The Charminar is a monument and mosque in Hyderabad built in 1591 AD by Muhammad Quli Qutb Shahi. It is the most famous building of Hyderabad and also one of the most famous buildings in India. The Charminar lies near the bank of the river Musi.
The English name is a translation and combination of the Urdu words Chār and Minar or meenar, translating to "Four Towers"; the eponymous towers are ornate minarets attached and supported by four grand arches. The structure itself was intended to serve as a Mosque and Madraasa.
The Charminar was constructed in the intersection of the historical trade route that connects the markets of Golla konda with the port city of Machilipatnam. The Old City of Hyderabad was designed with Charminar as its centerpiece. The city was spread around the Charminar in four different quadrants and chambers, seggregated according to the established settlements. Towards the north of Charminar is the Char Kaman, or four gateways, constructed in the cardinal directions.
Built with granite, limestone, mortar and pulverised marble, the Charminar is a fine example of the Cazia style of architecture. The intertwined arches and domes are typical of the Islamic architecture. The graceful floral motif atop the Charminar is enchanting. The Charminar depicts the Indo-Saracenic tradition - a symbiosis of the Hindu and the Muslim traditions, which has woven the magic of a rich Deccani culture.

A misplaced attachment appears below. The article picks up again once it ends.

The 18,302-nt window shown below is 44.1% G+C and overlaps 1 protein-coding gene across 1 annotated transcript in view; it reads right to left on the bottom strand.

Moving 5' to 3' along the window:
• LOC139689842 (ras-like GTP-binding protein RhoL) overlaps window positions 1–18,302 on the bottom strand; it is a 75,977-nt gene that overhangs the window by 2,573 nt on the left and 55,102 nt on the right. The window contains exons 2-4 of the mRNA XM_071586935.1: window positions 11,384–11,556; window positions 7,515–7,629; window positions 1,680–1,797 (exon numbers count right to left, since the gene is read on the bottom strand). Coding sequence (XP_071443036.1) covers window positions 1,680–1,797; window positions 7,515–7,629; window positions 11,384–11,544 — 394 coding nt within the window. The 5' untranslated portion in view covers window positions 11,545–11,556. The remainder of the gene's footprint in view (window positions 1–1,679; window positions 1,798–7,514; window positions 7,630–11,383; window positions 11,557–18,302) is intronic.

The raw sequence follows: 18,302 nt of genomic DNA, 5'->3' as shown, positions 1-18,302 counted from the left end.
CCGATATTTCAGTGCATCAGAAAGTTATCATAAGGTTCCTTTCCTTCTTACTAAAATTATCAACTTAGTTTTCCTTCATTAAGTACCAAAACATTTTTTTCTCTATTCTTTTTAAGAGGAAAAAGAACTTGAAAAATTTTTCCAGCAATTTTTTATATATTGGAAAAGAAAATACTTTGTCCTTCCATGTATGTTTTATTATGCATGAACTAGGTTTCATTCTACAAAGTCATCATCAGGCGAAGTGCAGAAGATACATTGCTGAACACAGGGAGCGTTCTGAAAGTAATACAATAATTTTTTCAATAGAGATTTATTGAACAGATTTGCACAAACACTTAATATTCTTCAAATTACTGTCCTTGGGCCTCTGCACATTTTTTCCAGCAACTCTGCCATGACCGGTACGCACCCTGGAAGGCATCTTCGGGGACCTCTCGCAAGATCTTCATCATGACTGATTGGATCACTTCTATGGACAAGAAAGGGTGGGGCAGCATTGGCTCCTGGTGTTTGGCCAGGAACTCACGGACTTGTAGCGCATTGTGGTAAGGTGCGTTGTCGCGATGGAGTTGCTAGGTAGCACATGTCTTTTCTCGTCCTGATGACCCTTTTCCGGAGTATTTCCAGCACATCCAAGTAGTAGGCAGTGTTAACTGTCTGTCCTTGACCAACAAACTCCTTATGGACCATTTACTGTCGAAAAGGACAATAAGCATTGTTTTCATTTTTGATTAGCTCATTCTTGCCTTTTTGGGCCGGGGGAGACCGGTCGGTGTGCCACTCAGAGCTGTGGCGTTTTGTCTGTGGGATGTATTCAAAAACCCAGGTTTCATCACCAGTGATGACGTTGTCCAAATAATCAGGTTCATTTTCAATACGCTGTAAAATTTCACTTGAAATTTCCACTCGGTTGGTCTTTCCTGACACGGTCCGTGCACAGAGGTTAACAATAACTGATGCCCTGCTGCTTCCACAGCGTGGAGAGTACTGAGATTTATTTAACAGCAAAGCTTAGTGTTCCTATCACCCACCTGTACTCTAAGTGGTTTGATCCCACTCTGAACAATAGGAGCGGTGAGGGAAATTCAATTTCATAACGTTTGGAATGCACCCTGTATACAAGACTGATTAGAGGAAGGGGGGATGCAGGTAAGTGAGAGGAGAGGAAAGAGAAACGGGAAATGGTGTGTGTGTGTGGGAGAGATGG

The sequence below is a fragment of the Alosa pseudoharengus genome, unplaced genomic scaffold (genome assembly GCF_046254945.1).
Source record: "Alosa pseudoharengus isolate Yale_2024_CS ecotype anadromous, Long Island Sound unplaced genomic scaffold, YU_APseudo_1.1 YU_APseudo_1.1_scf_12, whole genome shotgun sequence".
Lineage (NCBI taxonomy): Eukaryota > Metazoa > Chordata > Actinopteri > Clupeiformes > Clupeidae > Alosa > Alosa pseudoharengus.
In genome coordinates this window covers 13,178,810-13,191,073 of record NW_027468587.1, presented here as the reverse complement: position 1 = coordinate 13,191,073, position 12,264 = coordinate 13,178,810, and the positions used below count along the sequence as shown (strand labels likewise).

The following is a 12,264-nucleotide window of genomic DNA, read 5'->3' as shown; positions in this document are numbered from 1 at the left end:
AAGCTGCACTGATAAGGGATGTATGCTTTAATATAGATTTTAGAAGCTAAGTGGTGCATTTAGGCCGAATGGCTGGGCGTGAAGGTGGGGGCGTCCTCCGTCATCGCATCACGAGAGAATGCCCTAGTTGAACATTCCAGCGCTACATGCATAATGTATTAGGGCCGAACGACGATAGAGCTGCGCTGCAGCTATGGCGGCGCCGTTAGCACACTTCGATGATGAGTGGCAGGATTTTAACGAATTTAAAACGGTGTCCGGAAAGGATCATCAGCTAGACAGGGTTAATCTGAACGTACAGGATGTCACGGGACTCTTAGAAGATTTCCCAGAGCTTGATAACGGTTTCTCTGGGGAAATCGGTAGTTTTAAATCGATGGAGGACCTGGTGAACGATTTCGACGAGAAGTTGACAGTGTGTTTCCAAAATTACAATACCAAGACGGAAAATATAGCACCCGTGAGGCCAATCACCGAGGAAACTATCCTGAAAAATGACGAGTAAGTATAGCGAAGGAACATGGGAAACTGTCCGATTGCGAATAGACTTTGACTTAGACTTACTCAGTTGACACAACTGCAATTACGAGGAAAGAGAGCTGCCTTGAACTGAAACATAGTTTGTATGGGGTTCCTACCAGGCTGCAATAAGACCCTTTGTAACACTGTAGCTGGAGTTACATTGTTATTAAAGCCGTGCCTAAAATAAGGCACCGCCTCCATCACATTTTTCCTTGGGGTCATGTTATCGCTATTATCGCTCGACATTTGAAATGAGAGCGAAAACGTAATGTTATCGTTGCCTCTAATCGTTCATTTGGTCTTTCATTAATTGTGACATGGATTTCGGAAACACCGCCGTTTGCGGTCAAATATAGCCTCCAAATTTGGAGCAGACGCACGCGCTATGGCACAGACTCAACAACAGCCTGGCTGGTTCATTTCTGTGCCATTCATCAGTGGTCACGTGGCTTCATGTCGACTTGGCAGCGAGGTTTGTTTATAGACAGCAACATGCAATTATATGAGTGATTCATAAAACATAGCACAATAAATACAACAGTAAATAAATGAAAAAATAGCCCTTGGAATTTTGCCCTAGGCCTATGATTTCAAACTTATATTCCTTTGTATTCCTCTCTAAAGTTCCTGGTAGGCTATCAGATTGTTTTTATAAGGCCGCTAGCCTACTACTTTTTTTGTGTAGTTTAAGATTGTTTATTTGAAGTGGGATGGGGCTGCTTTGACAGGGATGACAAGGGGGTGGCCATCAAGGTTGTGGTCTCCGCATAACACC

The Charminar is a square edifice with four grand arches each facing a cardinal point that opened once upon a time into four royal streets. At each corner stands an exquisitely shaped minaret, 56m high with a double balcony. A bulbous dome crowns each minaret with dainty petal like designs at the base. A beautiful mosque is located at the western end of the open roof and the remaining part of the roof served as a court during the Qutub Shahi times.
There are 149 winding steps to reach the upper floor. The structure is also known for its profusion of stucco decorations and the arrangement of its balustrades and balconies. The cornice on the first floor upholds a series of six arches and capitals on each portico, rising to the double-story gallery of the minarets. The projected canopy, decorative brackets and decoration in stucco plaster add graceful elegance to the Charminar. On the upper courtyard, a screen of arches topped by a row of square jalis or water screens provides a delicate charm to the muscular look of the Charminar.
The actual mosque occupies the top floor of the four-storey structure. A vault which appears from inside like a dome supports two galleries within the Charminar, one over another, and above those a terrace that serves as a roof, bordered with a stone balcony. The main gallery has 45 covered prayer spaces with a large open space in front to accommodate more people for Friday prayers.